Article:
Want to really pimp out your private jet?
Forget about leather seats, gold fittings and pool tables. If you're splashing out the cash for Boeing's latest 747-8 jetliner (and we're talking $350 million for the base model), why not add a loft space with room for eight private sleeping berths plus a changing room where your guests can comfortably slip into their PJs?
Welcome to the upstairs 'Aeroloft' of the world's first privately-owned 747-8, rumoured to be bound for the government of Qatar.
This cosy crib is situated towards the rear of the 747's upper deck, well behind the area that you'd typically fit out with meeting rooms, a private cinema or ten-pin bowling lane.
On a conventional Boeing 747-8 this windowless area is set aside for the crew to rest or sleep between shifts.
Join us on an invitation-only tour of Cathay Pacific's Boeing 777 crew rest area or upstairs in the crew loft on a Boeing 787 Dreamliner if you're curious to see what's going on above your head during the flight.
This custom conversion by Aeroloft (no, not the Russian airline Aeroflot -- but don't worry, we made that mistake too when we first saw the name) dresses up this somewhat spartan space into airy, convenient private cabins with 6'6" (198cm) beds.
Eight fortunate VIPs or pampered crew can look forward to enjoying some proper sleep as the 747-8 Intercontinental whisks them around the globe.
Here's a video from Aeroloft developers Greenpoint Technologies that walks through through the design.
And while you're giving your new 747-8 that multi-million dollar make-over, why not put an elevator into the belly of the blinged-out beast?
Greenpoint touts its 747-8 Aerolift as "a secure, ground-to-main deck lift for up to four passengers or a wheelchair passenger and attendant."
Boeing currently has orders for nine private 747-8s, and there's talk that three more will end up as replacements for Air Force One in 2017.
But there's no reason why the principle of the Aeroloft shouldn't be applied to the business class cabins of the future.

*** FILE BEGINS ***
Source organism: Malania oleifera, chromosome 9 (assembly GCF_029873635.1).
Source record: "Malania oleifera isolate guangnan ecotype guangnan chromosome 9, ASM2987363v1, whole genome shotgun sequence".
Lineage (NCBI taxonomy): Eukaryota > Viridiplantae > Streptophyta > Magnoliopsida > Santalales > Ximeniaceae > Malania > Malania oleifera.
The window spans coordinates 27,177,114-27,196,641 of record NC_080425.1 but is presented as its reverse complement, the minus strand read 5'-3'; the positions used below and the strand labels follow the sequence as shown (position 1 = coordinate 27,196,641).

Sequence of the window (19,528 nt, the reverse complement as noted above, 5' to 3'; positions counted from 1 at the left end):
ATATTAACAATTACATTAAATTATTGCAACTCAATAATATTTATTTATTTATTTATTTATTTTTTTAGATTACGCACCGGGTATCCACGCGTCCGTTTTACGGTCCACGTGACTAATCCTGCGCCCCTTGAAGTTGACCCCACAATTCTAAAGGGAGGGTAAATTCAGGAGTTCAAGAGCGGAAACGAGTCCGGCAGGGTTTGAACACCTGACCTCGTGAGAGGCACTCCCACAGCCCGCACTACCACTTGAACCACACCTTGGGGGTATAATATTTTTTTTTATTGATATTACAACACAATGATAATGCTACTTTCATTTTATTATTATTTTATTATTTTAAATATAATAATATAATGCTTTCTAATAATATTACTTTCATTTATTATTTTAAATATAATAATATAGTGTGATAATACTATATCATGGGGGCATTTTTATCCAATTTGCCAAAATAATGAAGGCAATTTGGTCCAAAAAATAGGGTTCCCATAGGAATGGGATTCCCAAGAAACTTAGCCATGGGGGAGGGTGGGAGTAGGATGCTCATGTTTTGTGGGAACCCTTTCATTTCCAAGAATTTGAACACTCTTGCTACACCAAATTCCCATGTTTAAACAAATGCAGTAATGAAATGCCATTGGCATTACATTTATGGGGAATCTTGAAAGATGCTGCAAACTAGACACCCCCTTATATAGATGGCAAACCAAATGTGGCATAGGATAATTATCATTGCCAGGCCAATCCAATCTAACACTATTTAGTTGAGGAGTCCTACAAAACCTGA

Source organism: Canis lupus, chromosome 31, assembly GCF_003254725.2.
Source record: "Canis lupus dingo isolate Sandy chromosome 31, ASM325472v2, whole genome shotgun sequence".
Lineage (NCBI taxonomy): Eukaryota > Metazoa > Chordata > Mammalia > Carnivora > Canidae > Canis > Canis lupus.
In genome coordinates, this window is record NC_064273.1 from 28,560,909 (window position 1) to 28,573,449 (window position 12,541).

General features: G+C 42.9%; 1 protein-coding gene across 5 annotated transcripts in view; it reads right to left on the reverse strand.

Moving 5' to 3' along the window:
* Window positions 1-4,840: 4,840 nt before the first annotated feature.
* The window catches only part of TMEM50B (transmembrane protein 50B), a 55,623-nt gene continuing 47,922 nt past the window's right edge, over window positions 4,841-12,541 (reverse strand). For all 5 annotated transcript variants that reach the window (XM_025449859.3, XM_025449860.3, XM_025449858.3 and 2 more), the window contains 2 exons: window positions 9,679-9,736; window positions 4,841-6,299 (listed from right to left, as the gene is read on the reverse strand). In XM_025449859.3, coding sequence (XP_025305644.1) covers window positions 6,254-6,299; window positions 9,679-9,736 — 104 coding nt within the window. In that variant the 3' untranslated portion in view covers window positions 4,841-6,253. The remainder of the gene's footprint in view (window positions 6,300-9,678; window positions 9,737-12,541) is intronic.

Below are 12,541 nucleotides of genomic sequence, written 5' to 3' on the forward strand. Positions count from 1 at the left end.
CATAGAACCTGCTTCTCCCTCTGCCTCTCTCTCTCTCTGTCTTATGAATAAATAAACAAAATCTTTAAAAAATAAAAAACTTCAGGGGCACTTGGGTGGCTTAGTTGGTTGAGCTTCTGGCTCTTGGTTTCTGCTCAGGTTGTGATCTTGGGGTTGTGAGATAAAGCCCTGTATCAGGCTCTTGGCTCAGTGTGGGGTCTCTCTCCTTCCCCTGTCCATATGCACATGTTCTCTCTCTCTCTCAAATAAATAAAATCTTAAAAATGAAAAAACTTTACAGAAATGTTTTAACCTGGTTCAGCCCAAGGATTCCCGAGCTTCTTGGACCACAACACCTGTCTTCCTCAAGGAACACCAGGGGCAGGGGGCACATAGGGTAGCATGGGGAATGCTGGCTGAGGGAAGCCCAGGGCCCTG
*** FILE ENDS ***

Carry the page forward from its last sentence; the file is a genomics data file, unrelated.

It's no wilder an idea than the ideas that come out every year, including the fantastic innovations at this year's Crystal Cabin Awards, the showcase for plane interiors manufacturers' next great ideas.
Instead of an ornate stairway, airlines could something more functional splitting off into two sections of hallway.
They could install double-level beds for maximum occupancy: one just above floor level and one higher up, with a step or ladder to get up there.
Comfortable reclining seats, made for seating comfort rather than needing to convert into a bed, could be arranged downstairs, or even in the stretched upper deck cabin, while beds upstairs would be actual beds in a quiet area dedicated to sleeping.
You'd work, dine and chat with your fellow travellers downstairs, and then when it came time for bed you'd head upstairs into the bed loft area.
Elsewhere on the Jumbo Business Jet...
You may not be good enough mates with the Qatari royal family for them to invite you on their brand new personal jumbo jet, but Australian Business Traveller sat down with the Lufthansa Technik engineers who'll be outfitting the 747-8 with its plush interiors to figure out what's going on inside the big jet.
Find out what else is on board in our photo tour of the cabin proposals for the Jumbo Business Jet!
More great and gawk-worthy AusBT photo tours
- Business class on Airbus' A350, the Boeing 787 rival
- Photo gallery: inside New York's futuristic TWA terminal at JFK
- Step inside ANA's new Boeing 787 Dreamliner
- Richard Branson's new Virgin Galactic Spaceport
- Kuwait's amazing 'mega-hub' airport
- China's Beijing-Shanghai bullet train
- Inside Donald Trump's personal Boeing 757
For the latest news for business travellers and frequent flyers, follow Australian Business Traveller on Twitter: we're @AusBT.
About John Walton
Aviation journalist and travel columnist John took his first long-haul flight when he was eight weeks old and hasn't looked back since. Well, except when facing rearwards in business class.